# Two independent events, $A$ and $B$; find $B$ given only $A$ and $A\cup B$

Sorry to be a burden but my maths exam is tomorrow and I have no idea how to do this at all. Here is the exact question :

The two independent events $A$ and $B$ are such that $P(A) = 0.2$, $P(A\cup B) = 0.4$.

• a. Evaluate $P(B)$.
• b. Find the probability that at least one of the two events occurs.
• c. Given that exactly one of the events occurs, find the probability that $A$ occurs.

I need help with the entire question really, but at least part a.

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What is the definition of independent events? What is $P(A \cup B)$ in terms of $P(A)$, $P(B)$, etc? Is it true that $x - xy = x(1-y)$ where $x$ and $y$ are real numbers? – Dilip Sarwate Dec 12 '11 at 20:40
(b) is $P(A \cup B)$. (c) is $\dfrac{P(A)-P(A \cap B)}{P(A \cup B) -P(A \cap B)}$ – Henry Dec 12 '11 at 22:52
@Dilip. I think not. It could be $P(A) + P(B) - 2P(A\cap B)$. – Henry Dec 12 '11 at 23:08

Note that $P(A \cup B) = P(A)+P(B)-P(A \cap B)$ where $P(A \cap B) = P(A) \cdot P(B)$.

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But if I don't know what P(ANB) is, how do I work it out? I'm probably missing something really simple here, but I simply don't understand :( – Paul Race Dec 12 '11 at 20:56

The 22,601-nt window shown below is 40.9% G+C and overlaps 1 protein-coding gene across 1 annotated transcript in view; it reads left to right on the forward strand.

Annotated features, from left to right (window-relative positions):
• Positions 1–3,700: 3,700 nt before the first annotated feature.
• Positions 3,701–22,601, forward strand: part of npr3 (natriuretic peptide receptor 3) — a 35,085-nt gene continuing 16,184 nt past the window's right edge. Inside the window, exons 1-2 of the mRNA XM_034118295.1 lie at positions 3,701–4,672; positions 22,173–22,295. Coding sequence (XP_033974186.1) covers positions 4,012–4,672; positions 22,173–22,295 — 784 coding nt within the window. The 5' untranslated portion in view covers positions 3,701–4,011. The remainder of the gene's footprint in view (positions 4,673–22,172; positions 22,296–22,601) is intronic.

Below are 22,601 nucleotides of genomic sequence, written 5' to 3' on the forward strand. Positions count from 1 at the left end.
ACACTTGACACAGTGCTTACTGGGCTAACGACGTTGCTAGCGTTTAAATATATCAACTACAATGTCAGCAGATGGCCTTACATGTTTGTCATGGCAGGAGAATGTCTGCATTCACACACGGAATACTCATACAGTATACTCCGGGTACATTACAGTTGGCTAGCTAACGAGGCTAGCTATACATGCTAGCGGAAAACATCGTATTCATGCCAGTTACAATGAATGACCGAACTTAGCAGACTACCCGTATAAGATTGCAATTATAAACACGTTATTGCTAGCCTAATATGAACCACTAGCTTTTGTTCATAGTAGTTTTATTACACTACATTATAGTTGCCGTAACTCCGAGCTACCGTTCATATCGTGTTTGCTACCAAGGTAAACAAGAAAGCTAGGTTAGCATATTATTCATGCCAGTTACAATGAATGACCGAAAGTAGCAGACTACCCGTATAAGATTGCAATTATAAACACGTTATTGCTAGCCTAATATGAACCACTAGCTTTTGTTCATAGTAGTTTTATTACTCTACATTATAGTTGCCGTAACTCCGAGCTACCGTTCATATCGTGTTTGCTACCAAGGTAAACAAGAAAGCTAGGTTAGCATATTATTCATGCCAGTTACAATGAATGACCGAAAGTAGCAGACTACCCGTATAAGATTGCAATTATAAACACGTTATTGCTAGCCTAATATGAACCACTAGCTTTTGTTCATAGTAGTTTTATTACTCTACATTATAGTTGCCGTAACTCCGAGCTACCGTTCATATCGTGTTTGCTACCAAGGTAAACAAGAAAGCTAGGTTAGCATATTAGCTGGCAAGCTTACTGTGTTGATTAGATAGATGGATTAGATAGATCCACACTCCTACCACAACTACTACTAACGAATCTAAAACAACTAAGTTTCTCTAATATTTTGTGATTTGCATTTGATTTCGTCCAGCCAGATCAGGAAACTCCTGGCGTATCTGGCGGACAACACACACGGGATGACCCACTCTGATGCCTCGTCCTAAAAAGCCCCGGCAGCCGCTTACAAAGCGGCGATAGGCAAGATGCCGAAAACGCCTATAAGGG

@PaulRace: $0.4 = 0.2+P(B)-0.2 \cdot P(B)$. Solve for $P(B)$. – Robert Dec 12 '11 at 21:04

(a) The fact that $$P(A \cup B)=P(A)+P(B)-P(A\cap B)$$ is useful, and the fact that in this case, by independence, we have $P(A \cap B)=P(A)P(B)$ Let $P(B)=y$. Then $$0.4=0.2+y -(0.2)y.$$ The above equation is linear in $y$, and easy to solve. We get $y=0.25$.

(b) A peculiar question! This asks for $P(A \cup B)$, but we have been told that this is $0.4$.

(c) You are probably expected to use the defining formula for conditional probability, namely that $$P(C|D)=\frac{P(C\cap D)}{P(D)}. \qquad(\ast)$$ In our problem, $C$ is the event $A$, and $D$ is the event "exactly one of $A$ and $B$."

First we find $P(D)$. The probability that exactly one of $A$ and $B$ occurs is $P(A \cup B)$ minus the probability that $A$ and $B$ both occur. But since $P(A)=0.2$ and $P(B)=0.25$, by independence $P(A \cap B)=(0.2)(0.25)=0.05$. It follows that the probability that exactly one of $A$ and $B$ occurs is $0.4-0.05$, which is $0.35$.

Now we need $P(C \cap D)$, the probability that $A$ occurs and exactly one of $A$ and $B$ occurs. This is a long-winded way of saying that $A$ occurs and $B$ does not. We have $P(A)=0.2$. By our earlier computation, $P(B)=0.25$, so $P(B^c)$ (the probability $B$ does not occur) is $0.75$. By independence, $P(A \cap B^c)=(0.2)(0.75)=0.15$.

Substituting in $(\ast)$, we find that the probability that $A$ occurs given that exactly one of $A$ and $B$ occurs is $\dfrac{0.15}{0.35}$, which looks better as the fraction $2/7$.

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